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This Is the Most Expensive City to Buy Coffee In, New Data Says

Coffee drinkers, listen up!
FACT CHECKED BY Amanda McDonald

When you think of expensive food and drink cities, it's likely that places like New York City, Los Angeles, and Miami come to mind. And though it's definitely true that these major U.S. towns all have their fair share of pricey coffee spots, it turns out that the most expensive city to buy coffee in isn't even in the Continental United States.

Related: This Is the Most Caffeinated City in the U.S., New Study Says

New data from WalletHub shows that Honolulu, Hawaii has the highest average price for a pack of coffee at $8.69. This makes sense, as many grocery items on the islands are imported from other places and travel a long way before landing on the shelves. Case in point: Honolulu's coffee is transported the island from one of the three main coffee growing regions—Central and South America, Africa and the Middle East, and Southeast Asia—and this costs retailers a lot of money.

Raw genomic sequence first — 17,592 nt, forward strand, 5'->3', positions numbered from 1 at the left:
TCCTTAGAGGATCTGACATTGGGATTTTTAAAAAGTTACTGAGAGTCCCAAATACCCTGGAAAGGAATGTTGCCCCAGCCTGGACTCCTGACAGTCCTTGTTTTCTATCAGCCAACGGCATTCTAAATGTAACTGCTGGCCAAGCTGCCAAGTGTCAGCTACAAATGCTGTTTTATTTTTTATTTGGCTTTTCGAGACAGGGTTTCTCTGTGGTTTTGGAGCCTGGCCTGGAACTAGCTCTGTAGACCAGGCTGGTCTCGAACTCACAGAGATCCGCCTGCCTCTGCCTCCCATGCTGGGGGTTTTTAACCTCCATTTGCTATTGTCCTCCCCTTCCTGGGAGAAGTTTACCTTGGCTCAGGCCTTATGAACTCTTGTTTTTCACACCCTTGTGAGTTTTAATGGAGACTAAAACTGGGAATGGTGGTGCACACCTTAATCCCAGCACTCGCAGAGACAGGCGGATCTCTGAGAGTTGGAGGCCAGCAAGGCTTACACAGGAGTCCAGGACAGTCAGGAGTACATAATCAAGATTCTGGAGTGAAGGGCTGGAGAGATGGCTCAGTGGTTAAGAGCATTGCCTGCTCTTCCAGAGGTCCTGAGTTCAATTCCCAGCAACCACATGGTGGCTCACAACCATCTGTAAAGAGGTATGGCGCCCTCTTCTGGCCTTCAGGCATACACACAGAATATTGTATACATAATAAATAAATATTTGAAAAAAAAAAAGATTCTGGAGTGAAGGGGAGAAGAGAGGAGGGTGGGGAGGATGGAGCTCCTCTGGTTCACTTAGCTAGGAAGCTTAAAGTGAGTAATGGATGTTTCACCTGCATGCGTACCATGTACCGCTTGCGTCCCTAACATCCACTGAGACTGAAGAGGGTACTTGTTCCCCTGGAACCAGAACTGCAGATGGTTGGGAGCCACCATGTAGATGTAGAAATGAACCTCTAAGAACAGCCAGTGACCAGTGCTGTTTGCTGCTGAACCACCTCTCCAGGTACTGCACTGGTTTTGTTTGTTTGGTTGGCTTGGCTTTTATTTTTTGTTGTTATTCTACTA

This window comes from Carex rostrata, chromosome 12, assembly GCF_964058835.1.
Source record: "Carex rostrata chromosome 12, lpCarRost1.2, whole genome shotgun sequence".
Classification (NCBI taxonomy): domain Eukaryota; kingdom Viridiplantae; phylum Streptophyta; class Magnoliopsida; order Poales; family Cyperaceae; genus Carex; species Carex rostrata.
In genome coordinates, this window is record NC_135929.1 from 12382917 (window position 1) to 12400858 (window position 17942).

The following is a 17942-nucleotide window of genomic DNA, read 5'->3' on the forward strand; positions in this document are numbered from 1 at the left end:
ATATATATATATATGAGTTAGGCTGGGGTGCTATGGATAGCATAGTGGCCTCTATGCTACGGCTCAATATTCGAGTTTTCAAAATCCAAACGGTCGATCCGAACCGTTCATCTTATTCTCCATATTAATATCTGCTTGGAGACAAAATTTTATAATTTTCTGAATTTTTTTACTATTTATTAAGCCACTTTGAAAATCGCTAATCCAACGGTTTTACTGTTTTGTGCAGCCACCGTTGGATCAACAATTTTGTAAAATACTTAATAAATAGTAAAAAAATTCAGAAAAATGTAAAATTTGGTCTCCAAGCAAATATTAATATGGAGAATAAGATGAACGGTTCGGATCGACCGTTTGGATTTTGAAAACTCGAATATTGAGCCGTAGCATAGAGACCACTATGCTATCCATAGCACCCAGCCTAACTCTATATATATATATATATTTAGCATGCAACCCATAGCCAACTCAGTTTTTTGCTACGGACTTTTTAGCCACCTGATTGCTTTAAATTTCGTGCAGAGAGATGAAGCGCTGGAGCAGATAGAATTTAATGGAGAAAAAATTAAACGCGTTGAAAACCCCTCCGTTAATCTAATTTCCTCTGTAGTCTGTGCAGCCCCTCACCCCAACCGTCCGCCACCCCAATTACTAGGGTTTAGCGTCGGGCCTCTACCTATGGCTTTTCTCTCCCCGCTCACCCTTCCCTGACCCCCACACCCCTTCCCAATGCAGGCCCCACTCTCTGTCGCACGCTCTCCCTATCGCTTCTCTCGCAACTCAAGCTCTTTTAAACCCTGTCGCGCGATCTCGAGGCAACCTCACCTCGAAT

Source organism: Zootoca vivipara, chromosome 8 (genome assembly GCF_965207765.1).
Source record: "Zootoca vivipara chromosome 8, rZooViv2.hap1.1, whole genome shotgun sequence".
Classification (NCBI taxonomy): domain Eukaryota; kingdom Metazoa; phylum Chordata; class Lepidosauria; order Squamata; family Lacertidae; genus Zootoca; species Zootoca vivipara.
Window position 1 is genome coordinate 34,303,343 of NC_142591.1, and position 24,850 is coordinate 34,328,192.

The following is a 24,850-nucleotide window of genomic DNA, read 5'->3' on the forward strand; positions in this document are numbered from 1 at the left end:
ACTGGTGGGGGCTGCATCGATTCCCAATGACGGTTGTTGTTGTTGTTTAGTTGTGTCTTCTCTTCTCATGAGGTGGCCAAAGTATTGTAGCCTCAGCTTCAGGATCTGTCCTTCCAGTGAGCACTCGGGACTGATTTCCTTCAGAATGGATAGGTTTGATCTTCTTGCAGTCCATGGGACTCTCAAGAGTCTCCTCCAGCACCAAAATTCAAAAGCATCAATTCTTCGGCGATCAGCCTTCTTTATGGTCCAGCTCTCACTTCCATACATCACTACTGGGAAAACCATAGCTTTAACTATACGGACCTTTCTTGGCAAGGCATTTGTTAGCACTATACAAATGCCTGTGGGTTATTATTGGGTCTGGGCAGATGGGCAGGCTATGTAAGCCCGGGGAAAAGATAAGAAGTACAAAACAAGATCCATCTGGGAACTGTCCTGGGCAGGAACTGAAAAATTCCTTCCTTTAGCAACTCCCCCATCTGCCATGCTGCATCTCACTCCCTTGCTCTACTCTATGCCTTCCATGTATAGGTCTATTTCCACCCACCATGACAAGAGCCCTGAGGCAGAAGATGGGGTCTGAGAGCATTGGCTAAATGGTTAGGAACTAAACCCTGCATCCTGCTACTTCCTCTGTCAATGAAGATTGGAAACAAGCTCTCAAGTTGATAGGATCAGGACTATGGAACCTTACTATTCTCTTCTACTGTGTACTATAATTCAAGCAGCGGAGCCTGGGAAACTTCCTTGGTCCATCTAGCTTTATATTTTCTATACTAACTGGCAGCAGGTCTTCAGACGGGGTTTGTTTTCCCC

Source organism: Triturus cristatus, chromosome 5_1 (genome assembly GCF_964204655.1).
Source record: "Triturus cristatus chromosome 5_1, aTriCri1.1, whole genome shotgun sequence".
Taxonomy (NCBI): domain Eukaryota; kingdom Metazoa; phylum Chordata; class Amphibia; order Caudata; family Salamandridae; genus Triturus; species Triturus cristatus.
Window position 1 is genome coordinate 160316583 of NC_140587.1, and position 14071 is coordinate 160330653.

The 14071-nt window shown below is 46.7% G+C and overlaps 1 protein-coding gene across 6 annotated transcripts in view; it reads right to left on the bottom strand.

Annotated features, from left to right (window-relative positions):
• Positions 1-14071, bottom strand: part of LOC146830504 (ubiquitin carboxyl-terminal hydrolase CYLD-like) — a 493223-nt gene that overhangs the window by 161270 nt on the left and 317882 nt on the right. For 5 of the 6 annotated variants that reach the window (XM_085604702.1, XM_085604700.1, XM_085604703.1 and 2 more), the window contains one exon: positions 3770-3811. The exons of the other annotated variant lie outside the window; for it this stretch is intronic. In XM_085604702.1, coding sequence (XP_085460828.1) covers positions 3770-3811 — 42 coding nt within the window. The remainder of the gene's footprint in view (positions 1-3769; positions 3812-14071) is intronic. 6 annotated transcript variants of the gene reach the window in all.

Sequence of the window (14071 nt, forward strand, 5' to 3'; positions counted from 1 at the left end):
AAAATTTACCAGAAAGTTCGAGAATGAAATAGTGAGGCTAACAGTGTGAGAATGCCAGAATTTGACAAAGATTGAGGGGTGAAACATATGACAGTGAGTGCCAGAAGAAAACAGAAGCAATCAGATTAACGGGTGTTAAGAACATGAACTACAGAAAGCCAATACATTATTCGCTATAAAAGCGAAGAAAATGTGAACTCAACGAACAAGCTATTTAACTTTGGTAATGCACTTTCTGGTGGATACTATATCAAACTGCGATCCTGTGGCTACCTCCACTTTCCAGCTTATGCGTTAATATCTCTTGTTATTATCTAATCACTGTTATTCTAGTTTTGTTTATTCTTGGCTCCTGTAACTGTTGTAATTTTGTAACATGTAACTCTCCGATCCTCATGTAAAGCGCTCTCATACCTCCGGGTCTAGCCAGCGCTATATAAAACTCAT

Hawaii coffee
Shutterstock

Interestingly enough, there is actually a brand of coffee that is one of the only commercially grown coffee brands in the United States grown in Hawaii. It's called Kona and due to the cost of the labor involved in its production, it's also one of the more expensive brands out there. So in the end having the coffee grown on the island itself doesn't help much at all when it comes to average cost and no matter where the beans come from the beans are going to be expensive.

Some of the other cities that rounded out the top five most expensive for a cup of joe include Columbus, Ohio, Freemont, Calif., Oakland, Calif., and San Francisco.

WalletHub also determined the cheapest city to buy coffee in, which is Kansas City, Mo. With an average price for a pack of coffee at $3.44, this city's coffee is about 2.5 times lower in price than Honolulu's.

So, it sounds like if you're someone who drinks a cup of coffee a day (or two or three), you could save a whole lot of money living in Kansas City over Honolulu—though you might be sacrificing some breathtaking ocean views to look at as you sip.

For more info about prices at your local grocery store, read these next:

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Rachel Linder
Rachel is an Associate Editor responsible for compiling the daily Eat This, Not That! newsletter, making TikTok and YouTube videos for the brand, writing articles for the site, creating original graphics and providing direct assistance to the editors when needed. Read more
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